Ahead of the curve

Road not taken

Ahead of the curve

For most Bengalureans, a  bright and sunny morning lasts only till they step out of the house.

Somewhere between the time of waking up and reaching the office, that enthusiasm is stifled by the gridlocks on the road.  With every passing day, Bengaluru’s traffic is becoming a maze that many are trying to find their way out of, literally. There are some who have found a solution and chosen their own path, equipped with their bicycles.

Dr Ali Poonawala, a urologist, has been a part of the cycling community for more than five years now. He used to ride his bicycle to the hospitals he worked for. He used to be the consulting doctor for five hospitals and all his commuting was done on the cycle. Now also, he cycles every day to the hospital he works for which is about 8 km from his house.
Ask him what keeps him motivated to use such a mode of transport and he says, “It’s the quickest way to get to your destination! I used to cycle from JP Nagar to Cantonment and I reached much sooner than I would on a motor vehicle. Traffic doesn’t bother me either. Even with the number of signals on the way, I feel that I am about 20 seconds ahead of the traffic behind me.”

The daily trips on the cycle have left cyclists with a myriad of experiences, both good and bad.

Some of the bad experiences include fellow motorists trying to overtake or make rash moves, endangering the lives of everyone on the road. “Bikers and taxi drivers are the worst. They think that they own the road and don’t give way for the cyclists. If you are riding on the edge of the road, they try to invade that space as well,” opines Parag Patankar, a technology executive who rides a minimum of 17 km one way to reach his office. He adds, “There is a general belief that all cyclists are a nuisance. But I think it’s important that we are given the benefit of doubt. Unfortunately, we have no one to support us.”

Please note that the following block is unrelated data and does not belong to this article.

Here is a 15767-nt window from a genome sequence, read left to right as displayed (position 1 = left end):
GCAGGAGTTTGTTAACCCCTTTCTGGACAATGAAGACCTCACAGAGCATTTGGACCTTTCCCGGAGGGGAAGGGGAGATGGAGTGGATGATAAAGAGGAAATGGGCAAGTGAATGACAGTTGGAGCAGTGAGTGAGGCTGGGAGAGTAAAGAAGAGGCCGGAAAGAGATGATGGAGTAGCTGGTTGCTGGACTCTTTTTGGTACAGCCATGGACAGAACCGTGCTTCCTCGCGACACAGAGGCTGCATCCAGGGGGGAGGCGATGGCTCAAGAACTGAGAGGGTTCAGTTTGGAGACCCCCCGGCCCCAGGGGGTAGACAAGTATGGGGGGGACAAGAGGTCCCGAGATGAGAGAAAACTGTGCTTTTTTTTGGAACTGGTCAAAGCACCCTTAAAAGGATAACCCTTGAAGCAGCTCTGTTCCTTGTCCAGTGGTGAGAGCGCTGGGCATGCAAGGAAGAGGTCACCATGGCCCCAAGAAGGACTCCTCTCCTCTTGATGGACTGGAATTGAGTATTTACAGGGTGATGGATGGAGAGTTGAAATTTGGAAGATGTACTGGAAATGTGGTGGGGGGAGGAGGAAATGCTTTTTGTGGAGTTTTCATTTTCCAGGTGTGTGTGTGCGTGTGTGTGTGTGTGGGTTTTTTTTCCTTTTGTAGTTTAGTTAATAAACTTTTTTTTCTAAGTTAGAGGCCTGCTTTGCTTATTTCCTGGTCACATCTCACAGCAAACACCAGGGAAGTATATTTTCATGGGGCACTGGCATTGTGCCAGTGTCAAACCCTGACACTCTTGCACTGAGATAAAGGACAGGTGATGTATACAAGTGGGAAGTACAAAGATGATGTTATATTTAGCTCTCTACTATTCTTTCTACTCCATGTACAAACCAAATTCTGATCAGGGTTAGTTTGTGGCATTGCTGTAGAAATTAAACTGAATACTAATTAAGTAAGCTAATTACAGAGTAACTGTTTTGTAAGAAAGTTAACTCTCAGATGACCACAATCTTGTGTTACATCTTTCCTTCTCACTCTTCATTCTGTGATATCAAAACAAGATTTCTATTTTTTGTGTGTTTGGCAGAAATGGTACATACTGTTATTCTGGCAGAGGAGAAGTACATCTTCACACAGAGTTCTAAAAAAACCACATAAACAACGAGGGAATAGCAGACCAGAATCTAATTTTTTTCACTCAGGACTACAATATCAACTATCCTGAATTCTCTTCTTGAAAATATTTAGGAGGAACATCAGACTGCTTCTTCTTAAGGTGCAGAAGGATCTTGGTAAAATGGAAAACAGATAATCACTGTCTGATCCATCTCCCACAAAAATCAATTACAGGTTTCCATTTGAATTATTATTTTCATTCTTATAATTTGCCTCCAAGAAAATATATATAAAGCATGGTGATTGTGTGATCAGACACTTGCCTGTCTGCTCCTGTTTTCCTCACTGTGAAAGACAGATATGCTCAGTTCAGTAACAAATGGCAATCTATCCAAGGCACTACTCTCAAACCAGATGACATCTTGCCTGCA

It’s been about nine years since Parag took the decision to use his bicycle to commute. His 12-year-old son Dhruv also travels along with him. “We live in South Bengaluru and my son’s school is on Bannerghatta Road. As much as I want him to take his bicycle to school, the lack of cycling lanes is a scary thought. Many motorists ply on the left side of the road which many cyclists use. There was even a pilot programme by a cyclists’  group. The group divided the road into lanes but it was poorly managed. Soon it became a spot for car parking. Unfortunately, the infrastructure for cyclists in the city is non-existent,” he concerns.

Nevertheless, many Bengalureans are braving these problems and pedalling on. Archana Sheshagiri is one of those brave souls who asks for her space when needed. She says, “I make sure that the drivers are not too close to me, or give them a chance to stop suddenly. They also assume that I will break the rules and jump the signal. I make sure that I give them a piece of my mind and let them know that I am also a fellow road user just like them.” The cyclists also use make sure they use proper safety gear and reflector lights.

“Many who own bicycles make sure that they have a good one. Since it is a one-time investment, buying the appropriate protection gears is crucial. I’ve had many instances where car drivers and bikers have enquired about my ride,” she proudly exclaims.
And one of the good qualities the cyclists have picked up is punctuality.

Ali says, “The trick is to ride slowly and leave early so that you have enough time to freshen up before your appointment. I have come up with a theory called ‘The Cow’s Law’ which basically means that a cyclist should be like a cow — very predictable, visible and not worry about speed. Eventually, the people around you will also respond and live in harmony. It’s important to remember that speed is not the criteria but predictability is. You are one of the many road users and as long as we respect each other’s space, we will be just fine.”

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